It's the end of the month again and I am doing another reflection on the #transitlounge book-of-the-month, Colossians Remixed: Subverting The Empire by Brian J. Walsh and Sylvia C. Keesmaat.
This book is a great chaser to last month's book, The Prophetic Imagination by Walter Brueggemann,
as it expands upon the ideas of living a life of true freedom in
Christ; freedom from the status quo, from the "way things are," from
What is empire? Well, it is a powerful structure of
a society that believes in the captivating myth called "the story of
progress." According to the authors, it "proclaims with all the
certainty of faith that civilization will blossom, peace will reign, and
we will enter into an age of prosperity if we allow human reason to
freely investigate the world by means of the scientific method and
transform that world through technological power." (pg 30)
there is something wrong with this story. It is but an illusion, used
by the powerful to maintain power and encourage it's citizens to remain
sleeping in the security of this dream. For "when a whole population
dreams the same dream, empire is triumphant." (pg 171)
In reality, the
dream is a nightmare for all but the privileged elite, who continually
profit in the ruination of others. Remember what I said in my previous post? That the "rules" don't account for the brokenness, so there
is no way to play fair? This is what happens when empire seeks to dominate and control the world and all other "lesser" societies; when progress pollutes and bulldozes and legislates, all the while disregarding the powerless if not downright feeding off of them.
However, there is a different way in which we don't really "play" the game at all. And it breaks all the
rules of progress and practicality with the simple message of love in
action; the love of Christ and His community. The love that lays down his life for a friend; the love that becomes the servant.
The book addresses all of this through the lens of the book of
Colossians, as Paul was advising people of the way to live subversively
to the empire of their time. The authors bring Colossians to life, help us
understand its meaning, and direct us toward a life application.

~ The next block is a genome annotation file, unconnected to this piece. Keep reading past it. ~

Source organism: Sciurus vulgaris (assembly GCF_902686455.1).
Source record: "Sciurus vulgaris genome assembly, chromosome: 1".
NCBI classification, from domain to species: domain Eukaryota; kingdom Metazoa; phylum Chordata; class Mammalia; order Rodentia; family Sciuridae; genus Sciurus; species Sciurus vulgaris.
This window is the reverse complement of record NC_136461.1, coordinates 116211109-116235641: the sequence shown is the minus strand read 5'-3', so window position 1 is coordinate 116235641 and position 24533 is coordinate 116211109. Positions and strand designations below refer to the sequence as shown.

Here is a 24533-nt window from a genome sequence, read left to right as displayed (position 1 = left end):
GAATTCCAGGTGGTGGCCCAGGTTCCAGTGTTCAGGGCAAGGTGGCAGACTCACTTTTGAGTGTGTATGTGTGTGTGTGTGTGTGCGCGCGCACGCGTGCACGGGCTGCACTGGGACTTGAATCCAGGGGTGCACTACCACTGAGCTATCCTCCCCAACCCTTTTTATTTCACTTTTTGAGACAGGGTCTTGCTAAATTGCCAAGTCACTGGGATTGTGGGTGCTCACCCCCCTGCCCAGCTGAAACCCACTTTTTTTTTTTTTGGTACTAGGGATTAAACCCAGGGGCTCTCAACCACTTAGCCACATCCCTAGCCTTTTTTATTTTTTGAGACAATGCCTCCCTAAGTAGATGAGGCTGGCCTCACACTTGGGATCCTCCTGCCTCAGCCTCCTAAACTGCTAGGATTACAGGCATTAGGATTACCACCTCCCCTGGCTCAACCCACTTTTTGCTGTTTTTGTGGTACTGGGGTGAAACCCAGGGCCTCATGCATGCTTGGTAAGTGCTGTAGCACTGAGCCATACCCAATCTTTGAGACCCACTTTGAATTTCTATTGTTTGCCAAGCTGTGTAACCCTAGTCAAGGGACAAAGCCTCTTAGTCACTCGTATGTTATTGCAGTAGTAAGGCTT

I would say
that my favorite segments of Colossians Remixed were the historically situated
fiction of the experiences of Nympha, who is mentioned in the original
book of Colossians as hosting a church in her home. It reminded me of my
own exercises in empathy series, and I must say, story is always the
primary way you are going to reach me. Often, truth shines all the more
brightly and clearly when it is wrapped in a work of fiction. (C.S.
Lewis, George MacDonald, G.K. Chesterton, etc, have probably shaped my
worldview more than any modern-day theologian.)
But the very true story of Jesus, which the authors point out is also our story
as believers, informs the narrative of a believer's life and praxis.
What is praxis? Basically, the shape of our ethics; our course of action
as we participate in the life of the Kingdom of God. Again, I urge you
to read the book; it delves into manifold issues with practical advice
For now, I'll leave you with this timely and timeless quote of the church's own praxis: "Put on...compassionate hearts, kindness,
humility, meekness, and patience, bearing with one another and, if one
has a complaint against another, forgiving each other; as the Lord has
forgiven you, so you also must forgive. And above all these put on love,
which binds everything together in perfect harmony." Colossians 3:12-14
Grace and peace to you.
Oh! And go read the book!